housewife."  >>

There is no source in this quote

Does anyone know what is the complete medrash?

Eli Turkel

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Message: 6
From: "Marty Bluke" <marty.bluke@gmail.com>
Date: Sun, 13 Jul 2008 15:17:16 +0300
Re: [Avodah] money and halakhah

This issue of paper (fiat) money comes up in Hilchos Ribis. The gemara
in Eizehu Neshech has an issur of lending and returning commodities.
The poskim discuss whether banknotes or considered money or
commodities. All of the modern day seforim on Ribis ( the most famous
probably being the Bris Yehuda) quote the teshuvos Chasam Sofer that
paper money is considered money and therefore there is no problem of
sa'ah bsa'ah. In fact, they say that even those poskim who disagreed
in the 19th century, would agree today because there is no "real"
money today at all. The Chazon Ish in Hilchos Ribis agress with this
as does the Aruch Hashulchan (I just saw it a week ago and now can't
find it, if anyone can give me the exact reference in the Aruch
Hashulchan I would greatly appreciate it).

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Message: 7
From: Arie Folger <afolger@aishdas.org>
Date: Sun, 13 Jul 2008 09:03:46 +0200
Re: [Avodah] TIDE and Austritt

On Friday, 11. July 2008 17.33:24 avodah-request@lists.aishdas.org wrote:
> ? ?1. Meetings ?at secular events [NOT AT A SEDER] with non-O clergy does
> ? ?not confer legitimacy. This is an old battle and is obsolete. It only
> ? ?confers de facto reality no more than their being a shul presiident or
> to non-Jewish Clergy. ?Fro example at Soveit Jewry Rallies non_jewish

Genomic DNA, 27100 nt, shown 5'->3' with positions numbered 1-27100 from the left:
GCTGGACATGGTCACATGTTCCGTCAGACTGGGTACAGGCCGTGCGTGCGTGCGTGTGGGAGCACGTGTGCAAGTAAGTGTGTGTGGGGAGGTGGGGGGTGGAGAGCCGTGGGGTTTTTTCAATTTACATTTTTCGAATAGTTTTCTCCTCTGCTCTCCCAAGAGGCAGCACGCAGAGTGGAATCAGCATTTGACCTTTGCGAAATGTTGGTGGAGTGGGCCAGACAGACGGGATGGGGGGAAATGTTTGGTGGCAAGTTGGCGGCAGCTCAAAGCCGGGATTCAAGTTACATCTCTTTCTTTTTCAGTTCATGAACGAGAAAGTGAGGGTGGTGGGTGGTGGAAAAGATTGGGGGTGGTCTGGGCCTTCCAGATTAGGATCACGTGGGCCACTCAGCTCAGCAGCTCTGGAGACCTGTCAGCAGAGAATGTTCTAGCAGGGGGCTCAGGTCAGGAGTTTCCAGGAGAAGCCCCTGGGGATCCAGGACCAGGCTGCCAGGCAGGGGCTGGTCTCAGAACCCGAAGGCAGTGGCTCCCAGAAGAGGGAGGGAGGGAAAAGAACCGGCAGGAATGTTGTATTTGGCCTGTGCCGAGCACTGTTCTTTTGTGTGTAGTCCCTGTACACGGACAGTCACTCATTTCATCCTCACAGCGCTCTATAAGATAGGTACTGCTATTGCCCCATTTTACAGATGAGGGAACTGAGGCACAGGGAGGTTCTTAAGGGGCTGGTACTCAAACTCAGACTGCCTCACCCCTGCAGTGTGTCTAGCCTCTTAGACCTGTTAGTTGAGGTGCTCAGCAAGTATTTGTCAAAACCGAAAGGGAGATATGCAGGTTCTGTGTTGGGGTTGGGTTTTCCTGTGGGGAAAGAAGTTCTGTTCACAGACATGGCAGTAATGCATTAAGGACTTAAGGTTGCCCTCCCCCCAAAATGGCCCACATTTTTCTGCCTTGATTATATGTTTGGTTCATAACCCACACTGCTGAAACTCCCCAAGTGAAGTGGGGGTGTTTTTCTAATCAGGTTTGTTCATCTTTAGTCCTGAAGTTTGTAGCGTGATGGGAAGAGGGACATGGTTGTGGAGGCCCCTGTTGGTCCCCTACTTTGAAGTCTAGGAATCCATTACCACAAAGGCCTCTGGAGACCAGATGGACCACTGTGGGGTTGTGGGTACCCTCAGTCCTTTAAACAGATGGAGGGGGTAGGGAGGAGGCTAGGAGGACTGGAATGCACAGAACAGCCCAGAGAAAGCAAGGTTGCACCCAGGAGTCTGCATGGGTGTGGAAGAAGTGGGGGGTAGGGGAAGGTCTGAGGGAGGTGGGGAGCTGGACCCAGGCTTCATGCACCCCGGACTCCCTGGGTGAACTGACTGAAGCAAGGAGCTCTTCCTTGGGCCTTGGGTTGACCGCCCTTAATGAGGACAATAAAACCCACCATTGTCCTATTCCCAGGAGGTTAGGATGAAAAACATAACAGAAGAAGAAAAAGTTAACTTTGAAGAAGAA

> clergy spoek and so did non-O Rabbis. Does not mean that we can ride to
> shul the next shabos.

I respectfully disagree. Where joint appearance could be acceptable and 
desirable, I think religious leaders should blend into the background. Let 
lay leaders do it and you won't confer legitimacy; have religious leaders act 
and you give it willy nilly a strong religious aspect.

BTW, based on my experience as the rabbi of a grossen Gemeinde, or, as it is 
known nowadays, an Einheitsgemeinde, I can tell you that Austritt is an 
important concept that deserves a lot more credit, but it i being abused, as 
well. I a sense, I disagree with the detractors of Austritt as a principle 
and with those who believe that nowadays no legitimation is implied in joint 
appearances with  to'im, but at the same time I must say that there is such a 
thing as excessive Austritt. It is true that current day situations do not 
resemble those of Rav Hirsch's day.

Kol tuv,
Arie Folger

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Message: 8
From: Arie Folger <afolger@aishdas.org>
Date: Sun, 13 Jul 2008 09:29:07 +0200
Re: [Avodah] TIDE and Austritt

RMB wrote:
> If Austritt applied today it would mean shunning the OU and RCA